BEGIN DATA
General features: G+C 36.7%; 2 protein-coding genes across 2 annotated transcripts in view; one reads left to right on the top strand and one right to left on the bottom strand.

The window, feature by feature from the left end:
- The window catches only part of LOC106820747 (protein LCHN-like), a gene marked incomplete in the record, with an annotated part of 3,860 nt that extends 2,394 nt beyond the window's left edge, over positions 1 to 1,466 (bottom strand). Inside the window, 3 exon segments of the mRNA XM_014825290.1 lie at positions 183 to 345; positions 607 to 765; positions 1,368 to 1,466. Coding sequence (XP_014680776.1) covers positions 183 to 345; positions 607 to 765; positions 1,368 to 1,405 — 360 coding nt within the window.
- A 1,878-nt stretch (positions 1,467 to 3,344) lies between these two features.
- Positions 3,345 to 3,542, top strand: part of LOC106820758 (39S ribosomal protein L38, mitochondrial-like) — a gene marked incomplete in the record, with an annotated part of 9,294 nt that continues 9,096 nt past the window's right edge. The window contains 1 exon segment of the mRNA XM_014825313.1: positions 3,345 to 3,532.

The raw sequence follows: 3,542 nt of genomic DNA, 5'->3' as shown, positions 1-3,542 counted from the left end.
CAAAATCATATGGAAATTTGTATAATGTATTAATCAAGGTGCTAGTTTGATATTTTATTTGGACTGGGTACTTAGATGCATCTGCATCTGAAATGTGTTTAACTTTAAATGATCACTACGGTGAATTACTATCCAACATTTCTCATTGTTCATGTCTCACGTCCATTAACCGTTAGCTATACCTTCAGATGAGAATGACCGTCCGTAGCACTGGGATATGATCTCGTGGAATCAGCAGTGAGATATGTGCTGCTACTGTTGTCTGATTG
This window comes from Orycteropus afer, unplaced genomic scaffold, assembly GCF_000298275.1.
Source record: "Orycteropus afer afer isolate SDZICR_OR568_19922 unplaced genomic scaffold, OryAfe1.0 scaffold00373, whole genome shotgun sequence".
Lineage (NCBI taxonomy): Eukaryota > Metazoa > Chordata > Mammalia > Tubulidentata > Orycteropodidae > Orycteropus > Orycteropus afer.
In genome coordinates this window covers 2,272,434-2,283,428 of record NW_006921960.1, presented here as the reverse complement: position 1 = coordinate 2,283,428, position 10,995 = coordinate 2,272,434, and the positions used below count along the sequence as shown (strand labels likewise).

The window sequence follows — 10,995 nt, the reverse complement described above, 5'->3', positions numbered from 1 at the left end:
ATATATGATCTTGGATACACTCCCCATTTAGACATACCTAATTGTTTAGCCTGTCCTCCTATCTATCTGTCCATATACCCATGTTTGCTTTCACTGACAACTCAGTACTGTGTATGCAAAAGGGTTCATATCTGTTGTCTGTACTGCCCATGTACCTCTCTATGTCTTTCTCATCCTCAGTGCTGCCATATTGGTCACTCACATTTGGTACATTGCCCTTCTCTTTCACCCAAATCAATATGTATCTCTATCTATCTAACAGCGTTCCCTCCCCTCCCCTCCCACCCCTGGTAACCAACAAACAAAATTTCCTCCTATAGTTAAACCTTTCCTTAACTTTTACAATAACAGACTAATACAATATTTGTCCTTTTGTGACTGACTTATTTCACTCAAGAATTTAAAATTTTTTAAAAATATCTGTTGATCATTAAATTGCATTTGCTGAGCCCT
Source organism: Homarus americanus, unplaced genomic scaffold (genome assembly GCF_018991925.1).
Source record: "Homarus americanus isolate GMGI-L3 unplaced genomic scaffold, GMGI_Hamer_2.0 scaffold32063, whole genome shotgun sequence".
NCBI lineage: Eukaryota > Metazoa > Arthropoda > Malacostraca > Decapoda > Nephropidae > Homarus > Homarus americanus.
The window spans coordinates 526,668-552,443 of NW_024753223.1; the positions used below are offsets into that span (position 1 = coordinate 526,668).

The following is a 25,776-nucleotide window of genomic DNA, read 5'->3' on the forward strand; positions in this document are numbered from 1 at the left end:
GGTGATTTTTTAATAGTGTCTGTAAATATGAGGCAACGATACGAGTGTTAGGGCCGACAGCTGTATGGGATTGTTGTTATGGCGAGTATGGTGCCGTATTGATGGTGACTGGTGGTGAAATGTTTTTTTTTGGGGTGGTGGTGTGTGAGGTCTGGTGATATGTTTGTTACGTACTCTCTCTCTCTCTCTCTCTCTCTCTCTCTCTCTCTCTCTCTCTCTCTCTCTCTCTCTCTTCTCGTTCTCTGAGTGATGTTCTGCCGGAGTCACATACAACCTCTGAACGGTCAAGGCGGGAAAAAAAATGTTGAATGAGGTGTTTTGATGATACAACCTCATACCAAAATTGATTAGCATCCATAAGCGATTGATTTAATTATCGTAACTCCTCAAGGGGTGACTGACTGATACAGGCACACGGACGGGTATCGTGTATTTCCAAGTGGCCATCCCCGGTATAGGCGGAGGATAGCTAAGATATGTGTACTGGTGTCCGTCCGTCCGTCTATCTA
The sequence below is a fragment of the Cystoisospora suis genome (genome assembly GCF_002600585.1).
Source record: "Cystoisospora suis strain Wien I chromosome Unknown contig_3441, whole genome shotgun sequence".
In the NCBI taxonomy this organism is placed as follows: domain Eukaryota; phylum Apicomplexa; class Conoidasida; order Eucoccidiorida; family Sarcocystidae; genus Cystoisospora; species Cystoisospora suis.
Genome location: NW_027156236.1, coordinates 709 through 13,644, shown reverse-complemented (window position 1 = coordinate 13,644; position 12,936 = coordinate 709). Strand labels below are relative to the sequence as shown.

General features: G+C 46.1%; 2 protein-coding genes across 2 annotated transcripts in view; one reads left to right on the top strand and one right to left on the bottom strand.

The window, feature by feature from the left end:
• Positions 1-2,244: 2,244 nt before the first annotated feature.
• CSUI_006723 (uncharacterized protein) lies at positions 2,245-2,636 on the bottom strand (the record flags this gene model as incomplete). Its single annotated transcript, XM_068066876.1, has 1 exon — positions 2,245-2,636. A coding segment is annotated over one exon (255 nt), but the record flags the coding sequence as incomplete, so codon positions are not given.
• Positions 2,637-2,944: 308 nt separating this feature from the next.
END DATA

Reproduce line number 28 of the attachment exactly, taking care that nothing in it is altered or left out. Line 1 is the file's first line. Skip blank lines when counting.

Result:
• Positions 2,637-2,944: 308 nt separating this feature from the next.